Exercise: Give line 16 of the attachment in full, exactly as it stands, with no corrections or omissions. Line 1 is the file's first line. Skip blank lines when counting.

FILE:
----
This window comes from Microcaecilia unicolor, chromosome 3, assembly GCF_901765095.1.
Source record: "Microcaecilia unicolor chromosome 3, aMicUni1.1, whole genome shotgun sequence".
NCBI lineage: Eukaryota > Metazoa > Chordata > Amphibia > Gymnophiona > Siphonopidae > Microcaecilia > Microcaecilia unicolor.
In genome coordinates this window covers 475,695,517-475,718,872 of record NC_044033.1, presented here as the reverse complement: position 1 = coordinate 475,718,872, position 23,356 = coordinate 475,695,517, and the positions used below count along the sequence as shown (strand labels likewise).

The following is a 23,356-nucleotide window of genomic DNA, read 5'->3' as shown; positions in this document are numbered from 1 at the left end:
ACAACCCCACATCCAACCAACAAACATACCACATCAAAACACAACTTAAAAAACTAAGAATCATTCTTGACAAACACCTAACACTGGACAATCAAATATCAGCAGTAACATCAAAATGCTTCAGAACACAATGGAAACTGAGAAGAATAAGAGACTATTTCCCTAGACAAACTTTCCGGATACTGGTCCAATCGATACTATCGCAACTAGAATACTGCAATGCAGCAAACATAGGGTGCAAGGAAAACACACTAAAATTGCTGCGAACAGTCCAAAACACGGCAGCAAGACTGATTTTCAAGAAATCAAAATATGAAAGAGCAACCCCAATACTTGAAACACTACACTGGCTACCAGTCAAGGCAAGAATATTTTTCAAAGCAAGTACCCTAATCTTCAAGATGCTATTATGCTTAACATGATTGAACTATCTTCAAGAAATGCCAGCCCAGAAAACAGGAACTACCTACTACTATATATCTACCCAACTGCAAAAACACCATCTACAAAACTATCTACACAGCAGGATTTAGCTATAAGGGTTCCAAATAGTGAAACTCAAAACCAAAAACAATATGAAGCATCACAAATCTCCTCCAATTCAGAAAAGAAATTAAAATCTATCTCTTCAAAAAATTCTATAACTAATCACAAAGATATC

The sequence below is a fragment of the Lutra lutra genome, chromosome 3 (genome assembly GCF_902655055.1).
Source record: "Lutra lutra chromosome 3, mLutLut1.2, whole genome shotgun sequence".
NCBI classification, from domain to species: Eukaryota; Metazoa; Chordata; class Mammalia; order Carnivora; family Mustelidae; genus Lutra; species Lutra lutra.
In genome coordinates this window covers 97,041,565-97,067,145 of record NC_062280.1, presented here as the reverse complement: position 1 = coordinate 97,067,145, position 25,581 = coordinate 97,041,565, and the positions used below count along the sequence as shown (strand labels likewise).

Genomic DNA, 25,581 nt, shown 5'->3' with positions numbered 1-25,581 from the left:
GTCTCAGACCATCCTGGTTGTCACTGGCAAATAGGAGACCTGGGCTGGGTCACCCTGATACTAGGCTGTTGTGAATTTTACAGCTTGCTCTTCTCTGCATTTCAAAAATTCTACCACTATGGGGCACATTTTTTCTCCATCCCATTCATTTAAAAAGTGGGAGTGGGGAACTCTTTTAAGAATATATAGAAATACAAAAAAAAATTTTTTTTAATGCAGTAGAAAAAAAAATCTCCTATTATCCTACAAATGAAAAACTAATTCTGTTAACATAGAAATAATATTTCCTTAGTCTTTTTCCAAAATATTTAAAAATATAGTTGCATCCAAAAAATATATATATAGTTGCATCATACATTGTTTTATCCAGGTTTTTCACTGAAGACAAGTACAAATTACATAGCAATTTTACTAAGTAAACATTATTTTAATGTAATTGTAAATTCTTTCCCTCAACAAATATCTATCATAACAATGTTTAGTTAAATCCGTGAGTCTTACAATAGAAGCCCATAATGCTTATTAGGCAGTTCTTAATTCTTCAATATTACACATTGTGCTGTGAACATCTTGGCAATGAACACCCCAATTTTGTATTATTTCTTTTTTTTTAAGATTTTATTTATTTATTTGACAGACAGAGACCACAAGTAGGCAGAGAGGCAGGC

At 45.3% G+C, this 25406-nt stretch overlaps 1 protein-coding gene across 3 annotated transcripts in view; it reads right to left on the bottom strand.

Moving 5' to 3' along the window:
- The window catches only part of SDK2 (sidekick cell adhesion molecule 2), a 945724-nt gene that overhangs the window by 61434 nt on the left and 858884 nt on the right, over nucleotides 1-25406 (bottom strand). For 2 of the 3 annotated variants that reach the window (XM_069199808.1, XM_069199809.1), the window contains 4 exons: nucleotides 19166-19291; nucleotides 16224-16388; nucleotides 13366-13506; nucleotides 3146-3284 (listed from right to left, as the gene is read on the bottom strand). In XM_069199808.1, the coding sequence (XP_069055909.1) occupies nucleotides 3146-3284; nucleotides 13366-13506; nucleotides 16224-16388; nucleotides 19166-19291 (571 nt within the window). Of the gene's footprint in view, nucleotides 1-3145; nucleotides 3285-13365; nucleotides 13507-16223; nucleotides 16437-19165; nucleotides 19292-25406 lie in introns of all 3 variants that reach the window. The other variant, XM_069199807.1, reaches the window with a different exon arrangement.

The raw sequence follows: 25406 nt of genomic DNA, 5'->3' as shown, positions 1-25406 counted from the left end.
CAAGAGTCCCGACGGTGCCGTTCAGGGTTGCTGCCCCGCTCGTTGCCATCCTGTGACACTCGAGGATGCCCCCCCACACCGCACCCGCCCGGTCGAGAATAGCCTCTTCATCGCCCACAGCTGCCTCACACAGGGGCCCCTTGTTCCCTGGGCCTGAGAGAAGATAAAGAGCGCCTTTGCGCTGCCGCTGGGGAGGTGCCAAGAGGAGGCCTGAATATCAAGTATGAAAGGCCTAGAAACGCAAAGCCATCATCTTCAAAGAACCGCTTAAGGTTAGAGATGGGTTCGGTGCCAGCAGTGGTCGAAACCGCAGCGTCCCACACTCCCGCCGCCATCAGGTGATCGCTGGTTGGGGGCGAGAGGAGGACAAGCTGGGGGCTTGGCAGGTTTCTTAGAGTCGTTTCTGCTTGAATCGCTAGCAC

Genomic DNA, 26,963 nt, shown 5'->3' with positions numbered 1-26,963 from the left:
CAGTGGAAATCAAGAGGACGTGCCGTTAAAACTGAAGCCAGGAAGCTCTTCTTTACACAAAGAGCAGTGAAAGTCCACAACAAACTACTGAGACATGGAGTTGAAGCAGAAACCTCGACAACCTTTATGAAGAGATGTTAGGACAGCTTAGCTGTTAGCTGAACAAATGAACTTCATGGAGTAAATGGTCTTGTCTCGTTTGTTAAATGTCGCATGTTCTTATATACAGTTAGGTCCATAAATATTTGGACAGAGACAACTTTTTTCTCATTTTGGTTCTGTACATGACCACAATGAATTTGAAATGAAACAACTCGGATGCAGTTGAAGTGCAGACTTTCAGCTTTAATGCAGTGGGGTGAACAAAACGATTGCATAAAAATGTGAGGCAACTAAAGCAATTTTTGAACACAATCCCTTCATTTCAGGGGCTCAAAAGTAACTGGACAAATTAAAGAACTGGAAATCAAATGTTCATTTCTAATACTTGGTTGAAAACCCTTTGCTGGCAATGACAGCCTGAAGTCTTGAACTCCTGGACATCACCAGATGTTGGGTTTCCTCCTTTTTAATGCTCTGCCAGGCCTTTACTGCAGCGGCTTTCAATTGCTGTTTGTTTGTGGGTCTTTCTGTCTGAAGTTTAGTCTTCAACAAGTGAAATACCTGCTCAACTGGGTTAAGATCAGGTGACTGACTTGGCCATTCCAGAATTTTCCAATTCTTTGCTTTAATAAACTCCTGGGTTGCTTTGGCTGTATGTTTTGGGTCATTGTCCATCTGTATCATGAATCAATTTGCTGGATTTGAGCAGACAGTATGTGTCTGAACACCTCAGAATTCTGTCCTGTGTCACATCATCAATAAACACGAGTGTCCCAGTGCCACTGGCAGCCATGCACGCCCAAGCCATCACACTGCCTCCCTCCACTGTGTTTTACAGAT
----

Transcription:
The raw sequence follows: 25406 nt of genomic DNA, 5'->3' as shown, positions 1-25406 counted from the left end.